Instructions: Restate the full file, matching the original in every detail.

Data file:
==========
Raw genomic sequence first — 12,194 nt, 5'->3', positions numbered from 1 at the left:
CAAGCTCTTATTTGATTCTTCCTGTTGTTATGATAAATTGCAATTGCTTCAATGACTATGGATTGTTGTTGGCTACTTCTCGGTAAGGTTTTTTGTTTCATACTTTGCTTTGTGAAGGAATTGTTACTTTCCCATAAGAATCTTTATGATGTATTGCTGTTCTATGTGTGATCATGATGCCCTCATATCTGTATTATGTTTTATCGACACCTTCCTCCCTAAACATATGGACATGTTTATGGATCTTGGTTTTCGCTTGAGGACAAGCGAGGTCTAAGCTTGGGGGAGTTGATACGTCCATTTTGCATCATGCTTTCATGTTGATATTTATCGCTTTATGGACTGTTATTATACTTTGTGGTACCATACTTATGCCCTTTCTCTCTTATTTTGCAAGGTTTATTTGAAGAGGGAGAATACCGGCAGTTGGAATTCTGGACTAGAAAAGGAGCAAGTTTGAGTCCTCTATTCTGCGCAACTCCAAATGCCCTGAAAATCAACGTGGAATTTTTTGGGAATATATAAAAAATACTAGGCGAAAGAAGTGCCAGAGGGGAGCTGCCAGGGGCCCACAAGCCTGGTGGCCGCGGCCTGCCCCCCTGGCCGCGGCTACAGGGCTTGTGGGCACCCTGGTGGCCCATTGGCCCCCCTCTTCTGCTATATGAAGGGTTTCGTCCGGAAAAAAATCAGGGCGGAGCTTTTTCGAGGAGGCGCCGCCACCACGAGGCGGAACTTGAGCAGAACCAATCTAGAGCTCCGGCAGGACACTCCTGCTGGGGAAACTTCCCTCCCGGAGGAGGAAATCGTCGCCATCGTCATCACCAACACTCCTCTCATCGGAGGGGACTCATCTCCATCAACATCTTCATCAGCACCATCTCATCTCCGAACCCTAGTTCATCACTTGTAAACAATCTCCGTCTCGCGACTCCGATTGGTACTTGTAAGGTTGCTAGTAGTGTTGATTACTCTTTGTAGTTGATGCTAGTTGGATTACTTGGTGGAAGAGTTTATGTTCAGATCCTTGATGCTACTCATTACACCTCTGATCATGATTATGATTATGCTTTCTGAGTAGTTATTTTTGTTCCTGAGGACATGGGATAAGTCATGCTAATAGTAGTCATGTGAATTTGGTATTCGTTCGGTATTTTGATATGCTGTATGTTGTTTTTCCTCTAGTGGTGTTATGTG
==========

Raw genomic sequence first — 12,194 nt, 5'->3', positions numbered from 1 at the left:
CAAGCTCTTATTTGATTCTTCCTGTTGTTATGATAAATTGCAATTGCTTCAATGACTATGGATTGTTGTTGGCTACTTCTCGGTAAGGTTTTTTGTTTCATACTTTGCTTTGTGAAGGAATTGTTACTTTCCCATAAGAATCTTTATGATGTATTGCTGTTCTATGTGTGATCATGATGCCCTCATATCTGTATTATGTTTTATCGACACCTTCCTCCCTAAACATATGGACATGTTTATGGATCTTGGTTTTCGCTTGAGGACAAGCGAGGTCTAAGCTTGGGGGAGTTGATACGTCCATTTTGCATCATGCTTTCATGTTGATATTTATCGCTTTATGGACTGTTATTATACTTTGTGGTACCATACTTATGCCCTTTCTCTCTTATTTTGCAAGGTTTATTTGAAGAGGGAGAATACCGGCAGTTGGAATTCTGGACTAGAAAAGGAGCAAGTTTGAGTCCTCTATTCTGCGCAACTCCAAATGCCCTGAAAATCAACGTGGAATTTTTTGGGAATATATAAAAAATACTAGGCGAAAGAAGTGCCAGAGGGGAGCTGCCAGGGGCCCACAAGCCTGGTGGCCGCGGCCTGCCCCCCTGGCCGCGGCTACAGGGCTTGTGGGCACCCTGGTGGCCCATTGGCCCCCCTCTTCTGCTATATGAAGGGTTTCGTCCGGAAAAAAATCAGGGCGGAGCTTTTTCGAGGAGGCGCCGCCACCACGAGGCGGAACTTGAGCAGAACCAATCTAGAGCTCCGGCAGGACACTCCTGCTGGGGAAACTTCCCTCCCGGAGGAGGAAATCGTCGCCATCGTCATCACCAACACTCCTCTCATCGGAGGGGACTCATCTCCATCAACATCTTCATCAGCACCATCTCATCTCCGAACCCTAGTTCATCACTTGTAAACAATCTCCGTCTCGCGACTCCGATTGGTACTTGTAAGGTTGCTAGTAGTGTTGATTACTCTTTGTAGTTGATGCTAGTTGGATTACTTGGTGGAAGAGTTTATGTTCAGATCCTTGATGCTACTCATTACACCTCTGATCATGATTATGATTATGCTTTCTGAGTAGTTATTTTTGTTCCTGAGGACATGGGATAAGTCATGCTAATAGTAGTCATGTGAATTTGGTATTCGTTCGGTATTTTGATATGCTGTATGTTGTTTTTCCTCTAGTGGTGTTATGTG